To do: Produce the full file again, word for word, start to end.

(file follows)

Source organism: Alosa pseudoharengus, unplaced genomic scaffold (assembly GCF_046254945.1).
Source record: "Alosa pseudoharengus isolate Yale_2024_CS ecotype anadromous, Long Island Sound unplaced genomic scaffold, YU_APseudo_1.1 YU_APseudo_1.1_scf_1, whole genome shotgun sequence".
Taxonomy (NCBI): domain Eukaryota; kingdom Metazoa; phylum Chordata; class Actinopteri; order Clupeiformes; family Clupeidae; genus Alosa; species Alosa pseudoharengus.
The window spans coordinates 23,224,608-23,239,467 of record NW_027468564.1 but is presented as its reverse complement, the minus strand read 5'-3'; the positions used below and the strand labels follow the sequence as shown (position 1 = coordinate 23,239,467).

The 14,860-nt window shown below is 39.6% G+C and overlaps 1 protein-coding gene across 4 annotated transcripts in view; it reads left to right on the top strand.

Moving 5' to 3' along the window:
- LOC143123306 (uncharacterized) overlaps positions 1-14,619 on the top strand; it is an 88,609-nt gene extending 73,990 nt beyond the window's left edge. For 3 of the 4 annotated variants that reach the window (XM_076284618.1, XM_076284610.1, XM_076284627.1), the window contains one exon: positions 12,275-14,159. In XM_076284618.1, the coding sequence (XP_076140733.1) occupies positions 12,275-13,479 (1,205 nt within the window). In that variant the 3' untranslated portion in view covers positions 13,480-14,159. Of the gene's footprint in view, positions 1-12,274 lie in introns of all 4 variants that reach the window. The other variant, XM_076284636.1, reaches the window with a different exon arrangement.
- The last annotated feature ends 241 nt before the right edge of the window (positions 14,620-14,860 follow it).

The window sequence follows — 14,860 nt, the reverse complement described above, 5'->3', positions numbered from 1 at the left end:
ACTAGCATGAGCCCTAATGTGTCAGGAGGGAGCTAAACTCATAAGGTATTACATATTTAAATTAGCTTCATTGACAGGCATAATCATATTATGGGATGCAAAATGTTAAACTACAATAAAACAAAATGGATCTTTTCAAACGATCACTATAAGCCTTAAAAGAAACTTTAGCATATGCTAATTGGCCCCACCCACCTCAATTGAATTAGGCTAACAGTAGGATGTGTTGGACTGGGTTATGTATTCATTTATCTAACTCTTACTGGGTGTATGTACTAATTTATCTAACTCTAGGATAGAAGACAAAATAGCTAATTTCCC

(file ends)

Source organism: Alosa pseudoharengus, unplaced genomic scaffold (assembly GCF_046254945.1).
Source record: "Alosa pseudoharengus isolate Yale_2024_CS ecotype anadromous, Long Island Sound unplaced genomic scaffold, YU_APseudo_1.1 YU_APseudo_1.1_scf_1, whole genome shotgun sequence".
Taxonomy (NCBI): domain Eukaryota; kingdom Metazoa; phylum Chordata; class Actinopteri; order Clupeiformes; family Clupeidae; genus Alosa; species Alosa pseudoharengus.
The window spans coordinates 23,224,608-23,239,467 of record NW_027468564.1 but is presented as its reverse complement, the minus strand read 5'-3'; the positions used below and the strand labels follow the sequence as shown (position 1 = coordinate 23,239,467).

The 14,860-nt window shown below is 39.6% G+C and overlaps 1 protein-coding gene across 4 annotated transcripts in view; it reads left to right on the top strand.

Moving 5' to 3' along the window:
- LOC143123306 (uncharacterized) overlaps positions 1-14,619 on the top strand; it is an 88,609-nt gene extending 73,990 nt beyond the window's left edge. For 3 of the 4 annotated variants that reach the window (XM_076284618.1, XM_076284610.1, XM_076284627.1), the window contains one exon: positions 12,275-14,159. In XM_076284618.1, the coding sequence (XP_076140733.1) occupies positions 12,275-13,479 (1,205 nt within the window). In that variant the 3' untranslated portion in view covers positions 13,480-14,159. Of the gene's footprint in view, positions 1-12,274 lie in introns of all 4 variants that reach the window. The other variant, XM_076284636.1, reaches the window with a different exon arrangement.
- The last annotated feature ends 241 nt before the right edge of the window (positions 14,620-14,860 follow it).

The window sequence follows — 14,860 nt, the reverse complement described above, 5'->3', positions numbered from 1 at the left end:
ACTAGCATGAGCCCTAATGTGTCAGGAGGGAGCTAAACTCATAAGGTATTACATATTTAAATTAGCTTCATTGACAGGCATAATCATATTATGGGATGCAAAATGTTAAACTACAATAAAACAAAATGGATCTTTTCAAACGATCACTATAAGCCTTAAAAGAAACTTTAGCATATGCTAATTGGCCCCACCCACCTCAATTGAATTAGGCTAACAGTAGGATGTGTTGGACTGGGTTATGTATTCATTTATCTAACTCTTACTGGGTGTATGTACTAATTTATCTAACTCTAGGATAGAAGACAAAATAGCTAATTTCCC